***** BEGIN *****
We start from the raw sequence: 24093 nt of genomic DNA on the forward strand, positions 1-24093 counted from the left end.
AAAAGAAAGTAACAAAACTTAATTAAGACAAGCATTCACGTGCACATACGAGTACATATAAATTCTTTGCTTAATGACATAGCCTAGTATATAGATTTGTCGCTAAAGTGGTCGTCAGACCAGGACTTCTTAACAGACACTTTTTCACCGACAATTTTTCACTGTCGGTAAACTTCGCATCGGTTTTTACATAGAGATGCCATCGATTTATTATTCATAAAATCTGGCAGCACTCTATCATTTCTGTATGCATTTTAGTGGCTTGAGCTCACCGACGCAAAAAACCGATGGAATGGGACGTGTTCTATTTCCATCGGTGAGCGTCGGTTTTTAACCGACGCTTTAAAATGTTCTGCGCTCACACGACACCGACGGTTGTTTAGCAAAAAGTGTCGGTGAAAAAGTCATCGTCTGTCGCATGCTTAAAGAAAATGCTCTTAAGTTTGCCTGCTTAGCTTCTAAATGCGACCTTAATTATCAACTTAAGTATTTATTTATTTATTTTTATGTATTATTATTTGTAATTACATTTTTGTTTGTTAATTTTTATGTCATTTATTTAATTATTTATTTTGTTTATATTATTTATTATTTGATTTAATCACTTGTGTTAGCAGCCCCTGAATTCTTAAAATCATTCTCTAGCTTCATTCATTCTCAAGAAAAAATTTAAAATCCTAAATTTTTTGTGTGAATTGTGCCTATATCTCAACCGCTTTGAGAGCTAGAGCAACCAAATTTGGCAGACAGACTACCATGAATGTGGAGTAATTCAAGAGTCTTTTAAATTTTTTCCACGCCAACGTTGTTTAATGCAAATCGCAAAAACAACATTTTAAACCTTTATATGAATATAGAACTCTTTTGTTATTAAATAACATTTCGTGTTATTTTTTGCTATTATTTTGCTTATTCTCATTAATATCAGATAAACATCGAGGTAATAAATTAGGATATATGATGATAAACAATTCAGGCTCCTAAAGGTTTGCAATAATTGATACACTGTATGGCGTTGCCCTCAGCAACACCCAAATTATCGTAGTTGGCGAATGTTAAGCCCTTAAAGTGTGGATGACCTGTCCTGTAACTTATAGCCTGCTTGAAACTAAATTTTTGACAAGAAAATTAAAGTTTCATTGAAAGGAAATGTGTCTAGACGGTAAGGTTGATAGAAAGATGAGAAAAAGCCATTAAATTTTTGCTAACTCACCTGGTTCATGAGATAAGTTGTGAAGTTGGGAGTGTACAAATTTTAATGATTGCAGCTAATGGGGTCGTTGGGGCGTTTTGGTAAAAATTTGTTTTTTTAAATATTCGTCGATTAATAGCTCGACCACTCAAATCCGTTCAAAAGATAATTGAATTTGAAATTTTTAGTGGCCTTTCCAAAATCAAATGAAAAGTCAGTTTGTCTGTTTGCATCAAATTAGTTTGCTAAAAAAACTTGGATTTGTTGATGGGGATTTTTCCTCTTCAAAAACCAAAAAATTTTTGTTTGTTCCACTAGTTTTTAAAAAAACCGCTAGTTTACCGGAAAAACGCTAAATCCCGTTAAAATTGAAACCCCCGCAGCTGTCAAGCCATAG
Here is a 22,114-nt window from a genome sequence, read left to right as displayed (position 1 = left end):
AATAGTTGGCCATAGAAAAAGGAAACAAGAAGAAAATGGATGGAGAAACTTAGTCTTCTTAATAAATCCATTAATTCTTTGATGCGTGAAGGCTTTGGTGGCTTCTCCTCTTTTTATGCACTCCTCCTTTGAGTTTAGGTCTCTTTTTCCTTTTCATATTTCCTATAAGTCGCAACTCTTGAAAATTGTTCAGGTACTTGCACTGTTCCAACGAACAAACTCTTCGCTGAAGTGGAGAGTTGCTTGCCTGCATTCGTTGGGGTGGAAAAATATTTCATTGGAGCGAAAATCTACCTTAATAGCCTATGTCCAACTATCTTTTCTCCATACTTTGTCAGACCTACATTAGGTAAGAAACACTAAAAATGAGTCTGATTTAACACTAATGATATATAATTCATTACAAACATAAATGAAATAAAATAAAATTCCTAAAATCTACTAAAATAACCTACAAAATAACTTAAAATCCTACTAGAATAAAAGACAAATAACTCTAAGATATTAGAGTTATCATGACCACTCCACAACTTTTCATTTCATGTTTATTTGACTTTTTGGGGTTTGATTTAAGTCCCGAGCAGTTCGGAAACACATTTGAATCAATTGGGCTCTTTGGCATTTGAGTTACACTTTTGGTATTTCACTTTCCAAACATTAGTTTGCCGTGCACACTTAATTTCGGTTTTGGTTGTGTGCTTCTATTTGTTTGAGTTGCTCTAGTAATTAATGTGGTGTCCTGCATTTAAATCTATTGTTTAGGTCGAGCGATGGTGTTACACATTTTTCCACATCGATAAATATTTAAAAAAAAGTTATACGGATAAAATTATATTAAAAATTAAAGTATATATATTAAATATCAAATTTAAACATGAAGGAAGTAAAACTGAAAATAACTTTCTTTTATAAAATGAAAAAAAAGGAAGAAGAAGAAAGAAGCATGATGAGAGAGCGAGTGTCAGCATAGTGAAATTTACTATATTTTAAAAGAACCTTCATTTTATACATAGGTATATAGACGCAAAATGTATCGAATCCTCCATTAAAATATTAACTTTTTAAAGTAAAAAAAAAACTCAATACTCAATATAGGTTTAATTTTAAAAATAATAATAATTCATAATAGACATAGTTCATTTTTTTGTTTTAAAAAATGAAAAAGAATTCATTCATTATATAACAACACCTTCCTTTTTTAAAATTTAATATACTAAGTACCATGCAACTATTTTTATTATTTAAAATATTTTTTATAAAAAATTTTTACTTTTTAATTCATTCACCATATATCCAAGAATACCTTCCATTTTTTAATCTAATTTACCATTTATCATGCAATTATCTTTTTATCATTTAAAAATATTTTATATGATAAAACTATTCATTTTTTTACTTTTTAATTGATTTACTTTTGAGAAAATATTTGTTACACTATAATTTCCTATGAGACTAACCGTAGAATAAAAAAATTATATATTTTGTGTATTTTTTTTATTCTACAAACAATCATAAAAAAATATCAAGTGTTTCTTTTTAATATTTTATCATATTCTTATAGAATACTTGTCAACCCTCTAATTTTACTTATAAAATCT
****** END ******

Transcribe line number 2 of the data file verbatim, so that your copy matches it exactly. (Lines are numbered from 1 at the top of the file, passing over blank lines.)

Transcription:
AAAAGAAAGTAACAAAACTTAATTAAGACAAGCATTCACGTGCACATACGAGTACATATAAATTCTTTGCTTAATGACATAGCCTAGTATATAGATTTGTCGCTAAAGTGGTCGTCAGACCAGGACTTCTTAACAGACACTTTTTCACCGACAATTTTTCACTGTCGGTAAACTTCGCATCGGTTTTTACATAGAGATGCCATCGATTTATTATTCATAAAATCTGGCAGCACTCTATCATTTCTGTATGCATTTTAGTGGCTTGAGCTCACCGACGCAAAAAACCGATGGAATGGGACGTGTTCTATTTCCATCGGTGAGCGTCGGTTTTTAACCGACGCTTTAAAATGTTCTGCGCTCACACGACACCGACGGTTGTTTAGCAAAAAGTGTCGGTGAAAAAGTCATCGTCTGTCGCATGCTTAAAGAAAATGCTCTTAAGTTTGCCTGCTTAGCTTCTAAATGCGACCTTAATTATCAACTTAAGTATTTATTTATTTATTTTTATGTATTATTATTTGTAATTACATTTTTGTTTGTTAATTTTTATGTCATTTATTTAATTATTTATTTTGTTTATATTATTTATTATTTGATTTAATCACTTGTGTTAGCAGCCCCTGAATTCTTAAAATCATTCTCTAGCTTCATTCATTCTCAAGAAAAAATTTAAAATCCTAAATTTTTTGTGTGAATTGTGCCTATATCTCAACCGCTTTGAGAGCTAGAGCAACCAAATTTGGCAGACAGACTACCATGAATGTGGAGTAATTCAAGAGTCTTTTAAATTTTTTCCACGCCAACGTTGTTTAATGCAAATCGCAAAAACAACATTTTAAACCTTTATATGAATATAGAACTCTTTTGTTATTAAATAACATTTCGTGTTATTTTTTGCTATTATTTTGCTTATTCTCATTAATATCAGATAAACATCGAGGTAATAAATTAGGATATATGATGATAAACAATTCAGGCTCCTAAAGGTTTGCAATAATTGATACACTGTATGGCGTTGCCCTCAGCAACACCCAAATTATCGTAGTTGGCGAATGTTAAGCCCTTAAAGTGTGGATGACCTGTCCTGTAACTTATAGCCTGCTTGAAACTAAATTTTTGACAAGAAAATTAAAGTTTCATTGAAAGGAAATGTGTCTAGACGGTAAGGTTGATAGAAAGATGAGAAAAAGCCATTAAATTTTTGCTAACTCACCTGGTTCATGAGATAAGTTGTGAAGTTGGGAGTGTACAAATTTTAATGATTGCAGCTAATGGGGTCGTTGGGGCGTTTTGGTAAAAATTTGTTTTTTTAAATATTCGTCGATTAATAGCTCGACCACTCAAATCCGTTCAAAAGATAATTGAATTTGAAATTTTTAGTGGCCTTTCCAAAATCAAATGAAAAGTCAGTTTGTCTGTTTGCATCAAATTAGTTTGCTAAAAAAACTTGGATTTGTTGATGGGGATTTTTCCTCTTCAAAAACCAAAAAATTTTTGTTTGTTCCACTAGTTTTTAAAAAAACCGCTAGTTTACCGGAAAAACGCTAAATCCCGTTAAAATTGAAACCCCCGCAGCTGTCAAGCCATAG